Labour market policies need to help tackle the current youth unemployment crisis

14、In the current context of weak economic growth and job creation in many countries, job seekers – and the young among them – need additional support. Even if public resources are constrained, especially in countries where fiscal consolidation is required, it is important to guarantee that youth, including those with little or no work experience, have access to unemployment and social assistance systems. At the same time, cost-effective and well-targeted active labour market programmes should be stepped up to ensure that youth do not become discouraged and leave the labour force or move to the informal sector.

15、In addition, to strengthen employers’ incentives to hire new workers, social security contribution rates need to be lowered or explicit wage subsidies introduced, particularly in countries where non-wage labour costs are high. In terms of implementation, across-the-board reductions in social security contributions risk incurring significant dead-weight losses and substitution effects, generating relatively little net employment gains at a significant fiscal cost. To ensure cost-effectiveness, reductions in labour costs could be narrowly targeted on low-skilled or other disadvantaged youth and could require that no workforce reduction occurs around the time of hiring.

16、Youth who have completed their education during the recent crisis or in its aftermath risk missing out on opportunities to acquire the work experience needed to get a permanent foothold in the labour market, particularly as crisis-stricken employers attempt to terminate ongoing work-based learning arrangements. Countries need to encourage employers to maintain or expand apprenticeship and internship programmes, including through additional financial incentives if necessary. For example, Australia has done so for both youth and employers in occupations facing skills shortages. Pre-apprenticeship programmes, such as in Germany, are also required to help early school leavers gain the minimum foundation skills required to gain access to apprenticeships or internships.

Too many young people leave the education system without an adequate level of foundation skills

17、Across OECD countries, PISA results indicate that almost one in five students do not reach a basic minimum level of skills to function in today’s societies. Students from low socio-economic background are twice as likely to be low performers, implying that personal or social circumstances are obstacles to achieving their educational potential and their capacity to participate effectively in society. This contributes to an increase in school dropout rates, with 20% of young adults on average across the OECD dropping out before completing upper secondary education level.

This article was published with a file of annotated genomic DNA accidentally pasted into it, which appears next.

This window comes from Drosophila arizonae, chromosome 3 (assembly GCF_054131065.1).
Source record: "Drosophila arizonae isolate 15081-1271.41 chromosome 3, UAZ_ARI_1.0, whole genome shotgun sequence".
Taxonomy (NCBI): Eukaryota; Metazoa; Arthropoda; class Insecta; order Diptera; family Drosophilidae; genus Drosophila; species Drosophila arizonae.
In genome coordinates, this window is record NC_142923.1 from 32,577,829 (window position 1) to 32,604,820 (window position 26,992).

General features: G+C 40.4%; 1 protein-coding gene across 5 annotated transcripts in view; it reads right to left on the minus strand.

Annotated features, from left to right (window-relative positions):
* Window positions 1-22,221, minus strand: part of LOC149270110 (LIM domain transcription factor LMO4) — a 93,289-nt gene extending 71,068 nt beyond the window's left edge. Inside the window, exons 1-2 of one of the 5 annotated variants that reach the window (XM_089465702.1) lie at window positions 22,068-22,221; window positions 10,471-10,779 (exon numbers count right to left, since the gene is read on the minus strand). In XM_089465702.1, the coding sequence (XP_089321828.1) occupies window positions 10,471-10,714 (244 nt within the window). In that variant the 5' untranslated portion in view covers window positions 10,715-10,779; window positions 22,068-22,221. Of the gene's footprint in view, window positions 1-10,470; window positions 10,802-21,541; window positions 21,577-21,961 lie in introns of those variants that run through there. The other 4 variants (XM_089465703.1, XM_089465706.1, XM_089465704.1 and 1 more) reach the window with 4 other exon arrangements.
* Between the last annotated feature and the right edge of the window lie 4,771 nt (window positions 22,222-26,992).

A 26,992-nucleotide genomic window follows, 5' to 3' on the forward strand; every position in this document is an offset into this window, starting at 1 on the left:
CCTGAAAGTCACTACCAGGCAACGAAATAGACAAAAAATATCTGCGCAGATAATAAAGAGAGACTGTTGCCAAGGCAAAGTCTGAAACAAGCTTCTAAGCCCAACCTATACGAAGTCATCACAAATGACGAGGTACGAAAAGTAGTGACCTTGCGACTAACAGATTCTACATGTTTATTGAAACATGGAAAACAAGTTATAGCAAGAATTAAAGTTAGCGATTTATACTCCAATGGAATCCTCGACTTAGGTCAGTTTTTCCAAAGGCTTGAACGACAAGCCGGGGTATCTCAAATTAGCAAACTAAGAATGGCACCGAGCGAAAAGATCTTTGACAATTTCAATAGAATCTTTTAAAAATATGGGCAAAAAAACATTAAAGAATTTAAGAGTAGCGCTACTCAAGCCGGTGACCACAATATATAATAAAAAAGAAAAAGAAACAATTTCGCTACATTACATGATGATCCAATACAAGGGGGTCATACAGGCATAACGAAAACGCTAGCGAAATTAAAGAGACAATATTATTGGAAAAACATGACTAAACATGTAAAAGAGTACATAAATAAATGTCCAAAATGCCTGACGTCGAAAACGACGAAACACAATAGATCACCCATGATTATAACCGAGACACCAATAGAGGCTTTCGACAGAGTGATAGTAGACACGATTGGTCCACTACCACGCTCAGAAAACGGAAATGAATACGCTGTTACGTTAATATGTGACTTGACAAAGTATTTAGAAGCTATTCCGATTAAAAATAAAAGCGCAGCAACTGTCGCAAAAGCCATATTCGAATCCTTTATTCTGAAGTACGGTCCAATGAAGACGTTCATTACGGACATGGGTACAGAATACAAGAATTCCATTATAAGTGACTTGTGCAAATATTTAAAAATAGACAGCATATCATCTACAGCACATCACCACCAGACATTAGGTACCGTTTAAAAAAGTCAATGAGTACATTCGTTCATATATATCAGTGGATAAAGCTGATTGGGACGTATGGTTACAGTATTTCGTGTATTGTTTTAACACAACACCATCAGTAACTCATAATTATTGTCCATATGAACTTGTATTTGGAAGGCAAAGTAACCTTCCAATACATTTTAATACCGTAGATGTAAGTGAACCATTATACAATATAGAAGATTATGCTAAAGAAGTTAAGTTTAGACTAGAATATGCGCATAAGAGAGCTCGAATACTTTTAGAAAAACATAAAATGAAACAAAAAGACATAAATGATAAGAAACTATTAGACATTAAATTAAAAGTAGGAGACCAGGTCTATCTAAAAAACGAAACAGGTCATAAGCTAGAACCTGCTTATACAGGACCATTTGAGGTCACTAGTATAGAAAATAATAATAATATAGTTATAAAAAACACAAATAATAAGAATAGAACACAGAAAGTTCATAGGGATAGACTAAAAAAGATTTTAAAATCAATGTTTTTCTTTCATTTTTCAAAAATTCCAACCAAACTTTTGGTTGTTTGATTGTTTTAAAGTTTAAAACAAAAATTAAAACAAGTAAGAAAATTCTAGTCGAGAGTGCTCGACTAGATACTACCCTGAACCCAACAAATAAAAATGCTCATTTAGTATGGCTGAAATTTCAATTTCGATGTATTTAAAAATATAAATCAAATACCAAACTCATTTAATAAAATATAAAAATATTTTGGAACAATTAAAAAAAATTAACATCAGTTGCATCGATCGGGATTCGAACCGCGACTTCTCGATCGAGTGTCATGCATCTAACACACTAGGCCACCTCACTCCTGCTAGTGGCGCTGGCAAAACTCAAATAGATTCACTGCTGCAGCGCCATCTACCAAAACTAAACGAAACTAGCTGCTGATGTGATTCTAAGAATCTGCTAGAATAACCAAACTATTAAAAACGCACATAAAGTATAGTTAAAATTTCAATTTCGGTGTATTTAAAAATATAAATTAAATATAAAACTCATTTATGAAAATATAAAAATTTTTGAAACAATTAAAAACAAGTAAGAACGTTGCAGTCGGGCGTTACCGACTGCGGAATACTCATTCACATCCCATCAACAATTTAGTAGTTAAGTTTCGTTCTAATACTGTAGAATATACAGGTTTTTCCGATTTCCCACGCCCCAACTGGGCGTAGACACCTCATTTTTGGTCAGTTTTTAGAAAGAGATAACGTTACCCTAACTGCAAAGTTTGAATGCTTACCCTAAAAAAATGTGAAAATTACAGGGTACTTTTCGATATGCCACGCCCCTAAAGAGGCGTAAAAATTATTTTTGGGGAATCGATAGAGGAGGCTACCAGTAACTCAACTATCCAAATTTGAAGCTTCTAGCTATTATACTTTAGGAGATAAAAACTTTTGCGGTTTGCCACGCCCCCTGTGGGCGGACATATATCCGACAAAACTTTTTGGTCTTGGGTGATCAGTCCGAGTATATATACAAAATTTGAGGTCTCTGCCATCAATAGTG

18、Educational failure often starts early in the education process and needs a concerted policy response. Educational disparities are often already evident in early years and a sustained investment in identifying those at risk and providing them with effective additional education assistance is a crucial element. Finland does this particularly well, providing additional help to around one-third of primary school children at any point in time.

19、OECD work shows that student failure needs to be tackled at both the system and school level. At the system level, actions could include taking steps to: eliminate grade repetition; avoid early tracking and defer student selection to upper secondary education; and improve the quality and image of vocational education and training pathways. Actions to help disadvantaged schools could include steps to attract and retain high quality teachers, ensure effective classroom learning strategies and strengthen links  with parents and communities.

While young adults who have dropped out also need a second chance option to strengthen their foundation skills

20、Given that attaining a threshold level of foundation skills is essential for youth to have any reasonable career prospects and to participate in society, it is very important that those who have dropped out of school feel they have some ways to return. Canada has a long-standing “second chance system” that enables young people to return and complete upper secondary school, while more recently, many European countries have developed a range of pathways back into education, which may be connected to the existing secondary system, the vocational education and training system, adult education or designed as a stand- alone: what matters is that they deliver effective results.